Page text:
Sticking to general principles regarding peaceful resolution of territorial disputes and freedom of navigation may be prudent given the historical sensitivities involved and our desire to have a cooperative relationship with China.
But at the same time we must be aware of China’s apparent desire to dominate the South and East China Seas, extend its maritime periphery and freedom of action, and impede our access to these seas.
We must also ensure that our friends and allies have the strength and backing to stand up against potential coercion, and that we ourselves can make good on our diplomatic commitments.
We neither want to see a costly arms race in Asia nor an Asia dominated by China to our exclusion. To accomplish these objectives we should intensify our alliance diplomacy to reassure our allies that they will not be coerced. We should demarcate clear red lines to China regarding core principles of maritime behavior.
But there is no getting around the fact the we must properly resource our military.
There is an almost perfect symmetry between China’s naval build-up and our own drawdown. China has deployed dozens of new submarines just as we let our anti-submarine warfare capabilities atrophy. As China deployed dozens of new subs we reduced our submarine force by about 25 boats.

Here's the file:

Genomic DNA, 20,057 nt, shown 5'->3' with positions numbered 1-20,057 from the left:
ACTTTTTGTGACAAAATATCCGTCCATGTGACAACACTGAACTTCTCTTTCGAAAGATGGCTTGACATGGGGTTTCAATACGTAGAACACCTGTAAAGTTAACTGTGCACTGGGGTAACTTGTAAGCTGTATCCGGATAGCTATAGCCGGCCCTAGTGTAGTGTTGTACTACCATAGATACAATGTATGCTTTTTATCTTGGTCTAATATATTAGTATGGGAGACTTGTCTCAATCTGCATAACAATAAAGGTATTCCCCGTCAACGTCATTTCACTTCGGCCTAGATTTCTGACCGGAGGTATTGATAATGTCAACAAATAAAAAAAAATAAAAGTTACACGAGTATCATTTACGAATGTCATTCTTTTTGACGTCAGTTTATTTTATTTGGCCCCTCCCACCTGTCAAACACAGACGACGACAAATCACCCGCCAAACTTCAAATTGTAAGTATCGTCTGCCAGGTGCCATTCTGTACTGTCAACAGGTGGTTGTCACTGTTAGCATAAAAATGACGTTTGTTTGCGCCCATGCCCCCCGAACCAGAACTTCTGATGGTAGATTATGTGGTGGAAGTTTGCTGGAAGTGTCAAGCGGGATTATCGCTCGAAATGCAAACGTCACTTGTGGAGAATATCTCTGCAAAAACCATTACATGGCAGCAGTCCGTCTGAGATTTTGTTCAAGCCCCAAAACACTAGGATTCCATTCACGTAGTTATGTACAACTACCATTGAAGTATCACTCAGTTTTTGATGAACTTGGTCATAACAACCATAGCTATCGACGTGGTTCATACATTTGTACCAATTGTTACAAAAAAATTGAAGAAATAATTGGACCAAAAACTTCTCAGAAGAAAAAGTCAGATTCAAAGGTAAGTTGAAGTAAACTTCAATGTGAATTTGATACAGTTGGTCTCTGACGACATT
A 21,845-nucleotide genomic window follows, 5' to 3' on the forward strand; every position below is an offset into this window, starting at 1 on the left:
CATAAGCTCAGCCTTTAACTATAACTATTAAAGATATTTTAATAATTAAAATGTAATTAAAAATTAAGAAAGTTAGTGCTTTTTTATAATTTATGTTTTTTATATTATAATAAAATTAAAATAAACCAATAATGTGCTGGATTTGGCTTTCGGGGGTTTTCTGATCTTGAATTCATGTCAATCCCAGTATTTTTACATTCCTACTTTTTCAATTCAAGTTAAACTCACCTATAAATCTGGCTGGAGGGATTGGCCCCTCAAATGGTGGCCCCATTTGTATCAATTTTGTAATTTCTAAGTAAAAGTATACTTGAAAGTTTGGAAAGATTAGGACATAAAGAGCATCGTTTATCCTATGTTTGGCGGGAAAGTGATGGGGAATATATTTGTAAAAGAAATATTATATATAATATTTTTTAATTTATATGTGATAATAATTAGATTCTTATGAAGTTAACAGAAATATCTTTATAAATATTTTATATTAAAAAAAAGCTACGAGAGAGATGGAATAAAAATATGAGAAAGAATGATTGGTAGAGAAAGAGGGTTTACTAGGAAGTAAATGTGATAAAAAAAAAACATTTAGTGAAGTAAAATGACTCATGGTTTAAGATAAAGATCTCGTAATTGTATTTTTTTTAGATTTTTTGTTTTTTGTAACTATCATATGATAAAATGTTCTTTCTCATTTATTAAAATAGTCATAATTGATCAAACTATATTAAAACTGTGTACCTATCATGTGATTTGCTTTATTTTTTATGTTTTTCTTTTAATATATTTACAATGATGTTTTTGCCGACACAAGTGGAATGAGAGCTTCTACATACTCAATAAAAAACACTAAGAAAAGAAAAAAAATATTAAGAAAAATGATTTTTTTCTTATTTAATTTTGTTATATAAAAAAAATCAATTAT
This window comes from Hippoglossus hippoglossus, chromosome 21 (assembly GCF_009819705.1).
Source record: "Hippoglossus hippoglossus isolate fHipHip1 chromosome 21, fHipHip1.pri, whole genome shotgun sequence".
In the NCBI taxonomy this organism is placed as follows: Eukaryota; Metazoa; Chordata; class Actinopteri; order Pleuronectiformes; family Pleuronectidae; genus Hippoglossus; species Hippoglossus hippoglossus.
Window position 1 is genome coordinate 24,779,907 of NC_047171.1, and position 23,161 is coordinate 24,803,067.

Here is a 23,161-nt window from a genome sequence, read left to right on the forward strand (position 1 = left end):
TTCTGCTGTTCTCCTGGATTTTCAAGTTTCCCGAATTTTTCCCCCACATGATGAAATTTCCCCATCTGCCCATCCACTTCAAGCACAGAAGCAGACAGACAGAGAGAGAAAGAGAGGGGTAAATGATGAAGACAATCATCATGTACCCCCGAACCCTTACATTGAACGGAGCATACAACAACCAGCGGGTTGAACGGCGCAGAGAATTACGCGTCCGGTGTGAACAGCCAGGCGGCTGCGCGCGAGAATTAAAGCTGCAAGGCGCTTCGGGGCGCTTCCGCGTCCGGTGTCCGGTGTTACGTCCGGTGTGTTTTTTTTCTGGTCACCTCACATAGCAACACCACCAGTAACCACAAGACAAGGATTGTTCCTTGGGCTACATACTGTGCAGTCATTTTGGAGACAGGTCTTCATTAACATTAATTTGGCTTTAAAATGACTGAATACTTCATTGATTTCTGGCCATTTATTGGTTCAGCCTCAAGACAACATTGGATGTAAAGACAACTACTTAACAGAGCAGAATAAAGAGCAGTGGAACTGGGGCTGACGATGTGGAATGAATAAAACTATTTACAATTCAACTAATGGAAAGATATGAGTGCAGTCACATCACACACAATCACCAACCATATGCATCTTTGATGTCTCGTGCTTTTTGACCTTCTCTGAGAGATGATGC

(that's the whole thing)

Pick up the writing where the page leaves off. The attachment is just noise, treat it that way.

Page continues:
The Chinese have not only noticed the imbalance, they are counting on a continued decline in our naval power. China’s Rear Admiral Yang Yi gloated that “China already exceeds the United States in [submarine production] five times over . . . 18 [U.S. submarines--the amount resident in the Pacific] against 75 or more Chinese submarines is obviously not encouraging [from a U.S. perspective].” The Chinese admiral is spot on. U.S. boats are superior, though the quality gap is closing. And the gap in quantity makes keeping track of the Chinese fleet even more difficult.
I have been asked to say a few words about the role of U.S. sea power in maintaining the balance of power. I do so humbly, both because I am speaking to a former Secretary of the Navy and because I am aware that entering into force posture debates is a perilous endeavor.
My institute convened a group of security and military experts to take a close and comprehensive look at our global force requirements ahead of the administration’s QDR.
We examined Pacific requirements, and let me share some of our findings.
First let me stress that our defense strategy in the Pacific should not be solely focused on possible war-fighting contingencies. Given that China has already changed the regional balance of power, “rebalancing” should become a day-to-day task of our forces. One way to conceptualize our Pacific force requirements is to think about a more robust presence and engagement force, and a surge force in case of conflict. I will speak mostly about the former: